Hermés also invited you to participate in a show in Singapore. The curatorship was unbelievable! It really looked like an enchanted forest. It’s precisely all the fantasy that surrounds your work what leaves me curious and eager to know more, to see more!

Yes, for that Hermés art show we worked along with Korean curator Emi Eu and Hermés’s wonderful team in charge of windows and display.

Originally, the show was going to open in parallel with the Singapore Biennial in 2008. The theme was "Wonder", and we wanted to work with this idea of fairy tales, folk stories that may seem to be for children but they have a not so innocent subtext. Hermes not only gave me a lots of freedom to work with an amazing team and put together a great show in their exhibition space but they also gave me the chance to work on their windows!

The curatorship of "Wonder" with Flavia's self-portraits at Maison Hermes, Singapore

Who are your most important influences? I understand that working with Kuitca was a wonderful experience but I see so much of Cindy Sherman in your work…

Several years ago I won a very prestigious scholarship called the "Kuitca scholarship"; this is a very unique Project in Buenos Aires, where Guillermo (Kuitca) offers workshops, clinics and critiques to 25 artists every two or three years.

That was one of the most enriching experiences of my life. I was sharing a lot of my day-to-day with a group of artists and I saw them develop and grow. Not to mention the wonderful exchanges and conversations with Guillermo. He is an amazing artist and an exquisite conversationalist with a very refined eye and a sensibility for the work of others that I have rarely found on anybody else. From then on, Kuitca and I became really good friends. He is a mentor, someone I love and respect. Guillermo’s work and words go always with me.

Regarding Sherman, I think it’s mandatory to talk about her for any woman who does self-portraits in this day and age. However, our works are truly different. We both start from a fictitious scenario, Cindy is more interested in capturing stereotypes while I’m more interested in storytelling; I want to create a narrative and characters that may not have anything to do with reality, who don’t belong to any specific space or time.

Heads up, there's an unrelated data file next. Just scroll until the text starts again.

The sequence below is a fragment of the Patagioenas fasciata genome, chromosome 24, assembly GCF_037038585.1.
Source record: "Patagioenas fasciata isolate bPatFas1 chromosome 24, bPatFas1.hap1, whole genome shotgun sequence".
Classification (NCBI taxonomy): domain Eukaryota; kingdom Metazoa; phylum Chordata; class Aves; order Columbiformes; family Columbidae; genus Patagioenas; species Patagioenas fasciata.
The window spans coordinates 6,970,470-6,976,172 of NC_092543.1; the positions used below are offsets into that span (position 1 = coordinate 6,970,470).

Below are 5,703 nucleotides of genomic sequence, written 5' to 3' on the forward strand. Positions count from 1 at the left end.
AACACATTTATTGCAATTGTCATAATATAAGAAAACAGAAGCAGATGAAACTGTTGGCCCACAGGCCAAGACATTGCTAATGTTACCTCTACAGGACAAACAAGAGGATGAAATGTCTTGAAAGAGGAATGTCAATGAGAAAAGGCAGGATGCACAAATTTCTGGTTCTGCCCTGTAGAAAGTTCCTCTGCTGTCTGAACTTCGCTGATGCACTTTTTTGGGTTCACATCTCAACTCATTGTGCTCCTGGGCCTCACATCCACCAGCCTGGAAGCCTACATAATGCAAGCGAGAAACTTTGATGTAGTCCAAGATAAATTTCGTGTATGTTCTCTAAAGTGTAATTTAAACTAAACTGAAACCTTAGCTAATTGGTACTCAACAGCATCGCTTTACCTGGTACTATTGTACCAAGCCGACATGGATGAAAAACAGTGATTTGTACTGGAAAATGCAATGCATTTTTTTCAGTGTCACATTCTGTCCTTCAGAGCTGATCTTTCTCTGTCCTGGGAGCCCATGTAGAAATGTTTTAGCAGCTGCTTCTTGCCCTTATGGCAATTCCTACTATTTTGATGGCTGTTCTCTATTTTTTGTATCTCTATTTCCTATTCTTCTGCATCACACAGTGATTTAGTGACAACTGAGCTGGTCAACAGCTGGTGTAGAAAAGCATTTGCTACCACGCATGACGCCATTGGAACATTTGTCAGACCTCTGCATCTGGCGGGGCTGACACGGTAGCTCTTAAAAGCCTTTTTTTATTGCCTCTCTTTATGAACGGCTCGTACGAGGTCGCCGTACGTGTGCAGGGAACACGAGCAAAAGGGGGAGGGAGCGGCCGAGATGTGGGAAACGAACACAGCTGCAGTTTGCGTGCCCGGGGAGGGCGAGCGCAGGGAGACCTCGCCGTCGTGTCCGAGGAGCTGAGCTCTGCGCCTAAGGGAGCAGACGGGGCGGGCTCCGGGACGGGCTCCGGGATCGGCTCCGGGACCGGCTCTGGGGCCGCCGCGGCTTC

Flavia as a boy

I can imagine that being married now and a new mom has inspired you enormously. In some of your works you have included your dad and your husband’s portrait. Will we see you as a mom or will we see your baby in future works? Coming from an artist with your sensibility, all these emotions will have to be exposed in your next body of work.

Of course! These are very dramatic changes! This is all revolutionary stuff! However, I still don’t know how the changes will be reflected. I don’t think my baby girl will be in any of my works. It’s too much exhibitionism for somebody who came to the world being so vulnerable.

I have been trying to separate myself a little bit from the autobiography and somehow have been trying to getting closer to fiction. It doesn’t matter that all my works start with my own portrait. In the long run this is just another tool in my repertoire. In that sense, my work seems more like that of an artist who’s telling somebody else’s story. In fact, I never see myself in my art; I always see the others that I create. I’m the actress, stylist, camera director, screenplayer and special effects commander of my photographs!


I love this duality of dark and fair

What’s coming up? What are your hopes, dreams and aspirations?

Right now, I’m participating in the VIP Art Fair http://vipartfair.com/ with a focused exhibit of eight pieces brought by my gallery in Argentina, Ruth Benzacar. This is very exciting, it’s all online and I’m looking forward to see how it goes! I will really be exclusively dedicated to taking care of my newborn baby, and then I have to go back to work.

Regarding my aspirations, I’m not someone who’s very ambitious. Ever since I was very young, my career always moved in the right direction and things happened very naturally for me even before I could dream about them. More than dreaming or wishful thinking, I’m very used to working very hard and then see where that gets me. In fact, my aspiration would be to maintain my enthusiasm with respect to my work and to participate in exciting projects.

Recently, I was able to work for Hermes again doing the windows of their Buenos Aires boutique under the curatorship of Ana Torrejón, a collaboration with Mateo Amaral, who added one of his video art installations and the participation of Inés Acevedo, a young writer. I learned a lot and I would love to continue doing these types of projects and collaborate with talented people who work in different disciplines. I don’t want to sound corny, but it’s actually true: to be able to make a living out of what I do and to have the family that I have is a dream come true.

Flavia's window for Hermes in Buenos Aires

There’s very little I can add to the depth, purity and honesty of Flavia’s answers. I dare you not to be in love with her after you see her works (and read her interview)!